Or, at least, they were. Phil’s company has since gone bust. When you think “cost-of-living crisis” it’d be odd if your next thought was: “what about the private investigators!” But hiring a PI to track your adulterous partner or check your house for secret recording devices is kind of a luxury. Atkin and the others are feeling the pinch.
“Things have been slow,” he told me over the phone recently. One job was to see if a woman taking time off work with an injured hand had actually injured her hand. He had a few guys staking out her house to see if they could spot her, well, using the supposedly injured hand. “We sent a few fake parcels over, but there was no answer.”
That said, his lie detection business is booming. Although there has been a minor change in clientele of late. People who want to quiz an employee on “lost stock”, but aren’t overly keen on disclosing what that stock is, who took it, or why two of the three employees they have brought in appear to have been beaten.
It seems fairly obvious they’re drug gangs who have had their production houses — farms, labs etc — robbed by rivals, and want to see if one of their employees is acting as an inside man. Doesn’t Atkin have a moral quandary about that? “They’ve come here for an answer. I’m providing a service.” And, what about when they fail a test, what happens to them then? “They walk out of this office.”
In Graham Greene’s 1951 novel The End of the Affair, a private investigator is hired to look into a matrimonial affair. “Do you think there’s a waiting room, so that we see each other’s faces as we pass through?” asks a civil servant named Henry, dreading the thought of being seen at the investigator’s office and exposed as a jealous husband.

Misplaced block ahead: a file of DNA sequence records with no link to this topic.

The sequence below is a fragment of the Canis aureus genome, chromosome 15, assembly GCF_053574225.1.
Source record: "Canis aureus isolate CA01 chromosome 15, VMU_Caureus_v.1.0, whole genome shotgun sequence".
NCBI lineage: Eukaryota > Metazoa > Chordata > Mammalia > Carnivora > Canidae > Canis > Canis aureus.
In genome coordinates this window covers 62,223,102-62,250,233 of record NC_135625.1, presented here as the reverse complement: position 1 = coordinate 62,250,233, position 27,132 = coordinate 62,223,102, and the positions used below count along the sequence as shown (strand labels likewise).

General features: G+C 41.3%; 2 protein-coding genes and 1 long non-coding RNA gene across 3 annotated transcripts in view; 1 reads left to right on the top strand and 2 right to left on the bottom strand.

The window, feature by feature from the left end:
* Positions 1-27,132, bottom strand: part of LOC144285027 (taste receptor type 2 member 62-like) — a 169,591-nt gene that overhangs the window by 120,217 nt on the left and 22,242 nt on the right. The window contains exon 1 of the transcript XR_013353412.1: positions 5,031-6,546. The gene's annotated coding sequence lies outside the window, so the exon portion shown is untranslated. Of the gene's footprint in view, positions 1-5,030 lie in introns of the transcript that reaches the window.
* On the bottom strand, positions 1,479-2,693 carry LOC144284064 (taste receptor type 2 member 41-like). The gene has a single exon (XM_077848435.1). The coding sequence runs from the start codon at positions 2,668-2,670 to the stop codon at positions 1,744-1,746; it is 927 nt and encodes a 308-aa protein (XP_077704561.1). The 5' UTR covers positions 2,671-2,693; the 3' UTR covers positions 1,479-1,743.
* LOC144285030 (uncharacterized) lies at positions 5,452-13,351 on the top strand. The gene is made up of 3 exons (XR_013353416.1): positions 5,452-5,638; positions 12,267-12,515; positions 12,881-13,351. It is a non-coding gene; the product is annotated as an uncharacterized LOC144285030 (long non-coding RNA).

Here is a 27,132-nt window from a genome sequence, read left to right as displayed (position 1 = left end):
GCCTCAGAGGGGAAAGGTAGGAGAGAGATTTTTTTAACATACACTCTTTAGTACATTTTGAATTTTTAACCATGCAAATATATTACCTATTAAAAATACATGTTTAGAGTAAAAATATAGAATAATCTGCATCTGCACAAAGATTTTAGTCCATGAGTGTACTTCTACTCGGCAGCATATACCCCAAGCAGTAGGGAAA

I saw one of Atkin’s clients in the waiting room of his office recently. A nurse still in uniform who looked very stressed. She kept passing in and out of reception and, since the office building was officially closed, I had to keep letting her back in by pressing a button. She seemed flustered, I suppose for the same reasons alluded to in Greene’s novel.
She disappeared into the warren of cubicle offices, one of which Atkin rents. “Sorry, with a client,” he texts me. I wait about 40 minutes before realising I’m not going to see him. As I leave the building I wonder: what is she there for? What’s Atkin doing for her? “I just want people to have the truth,” Atkin told me once when I asked him why he does this job. “I think people deserve that.”